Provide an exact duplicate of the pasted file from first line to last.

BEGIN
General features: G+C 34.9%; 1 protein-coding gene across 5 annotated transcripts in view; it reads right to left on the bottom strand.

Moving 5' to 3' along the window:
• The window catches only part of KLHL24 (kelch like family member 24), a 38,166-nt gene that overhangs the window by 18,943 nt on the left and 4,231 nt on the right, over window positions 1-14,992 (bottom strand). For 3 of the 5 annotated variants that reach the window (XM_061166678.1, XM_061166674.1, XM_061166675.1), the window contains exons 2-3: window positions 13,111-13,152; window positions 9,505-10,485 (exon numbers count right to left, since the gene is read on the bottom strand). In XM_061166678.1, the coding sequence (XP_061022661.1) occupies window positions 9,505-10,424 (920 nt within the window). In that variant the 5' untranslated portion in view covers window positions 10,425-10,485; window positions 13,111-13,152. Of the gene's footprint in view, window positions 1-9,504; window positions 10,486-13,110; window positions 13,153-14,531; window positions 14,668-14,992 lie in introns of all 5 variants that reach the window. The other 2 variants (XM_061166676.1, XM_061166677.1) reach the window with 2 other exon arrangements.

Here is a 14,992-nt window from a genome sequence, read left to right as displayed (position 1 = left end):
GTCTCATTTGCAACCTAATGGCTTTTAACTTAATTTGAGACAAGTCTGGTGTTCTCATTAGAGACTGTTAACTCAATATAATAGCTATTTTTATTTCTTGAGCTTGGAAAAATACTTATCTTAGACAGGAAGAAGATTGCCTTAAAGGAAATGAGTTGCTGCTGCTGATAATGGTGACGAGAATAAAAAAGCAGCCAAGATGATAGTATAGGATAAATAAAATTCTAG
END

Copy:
General features: G+C 34.9%; 1 protein-coding gene across 5 annotated transcripts in view; it reads right to left on the bottom strand.

Moving 5' to 3' along the window:
• The window catches only part of KLHL24 (kelch like family member 24), a 38,166-nt gene that overhangs the window by 18,943 nt on the left and 4,231 nt on the right, over window positions 1-14,992 (bottom strand). For 3 of the 5 annotated variants that reach the window (XM_061166678.1, XM_061166674.1, XM_061166675.1), the window contains exons 2-3: window positions 13,111-13,152; window positions 9,505-10,485 (exon numbers count right to left, since the gene is read on the bottom strand). In XM_061166678.1, the coding sequence (XP_061022661.1) occupies window positions 9,505-10,424 (920 nt within the window). In that variant the 5' untranslated portion in view covers window positions 10,425-10,485; window positions 13,111-13,152. Of the gene's footprint in view, window positions 1-9,504; window positions 10,486-13,110; window positions 13,153-14,531; window positions 14,668-14,992 lie in introns of all 5 variants that reach the window. The other 2 variants (XM_061166676.1, XM_061166677.1) reach the window with 2 other exon arrangements.

Here is a 14,992-nt window from a genome sequence, read left to right as displayed (position 1 = left end):
GTCTCATTTGCAACCTAATGGCTTTTAACTTAATTTGAGACAAGTCTGGTGTTCTCATTAGAGACTGTTAACTCAATATAATAGCTATTTTTATTTCTTGAGCTTGGAAAAATACTTATCTTAGACAGGAAGAAGATTGCCTTAAAGGAAATGAGTTGCTGCTGCTGATAATGGTGACGAGAATAAAAAAGCAGCCAAGATGATAGTATAGGATAAATAAAATTCTAG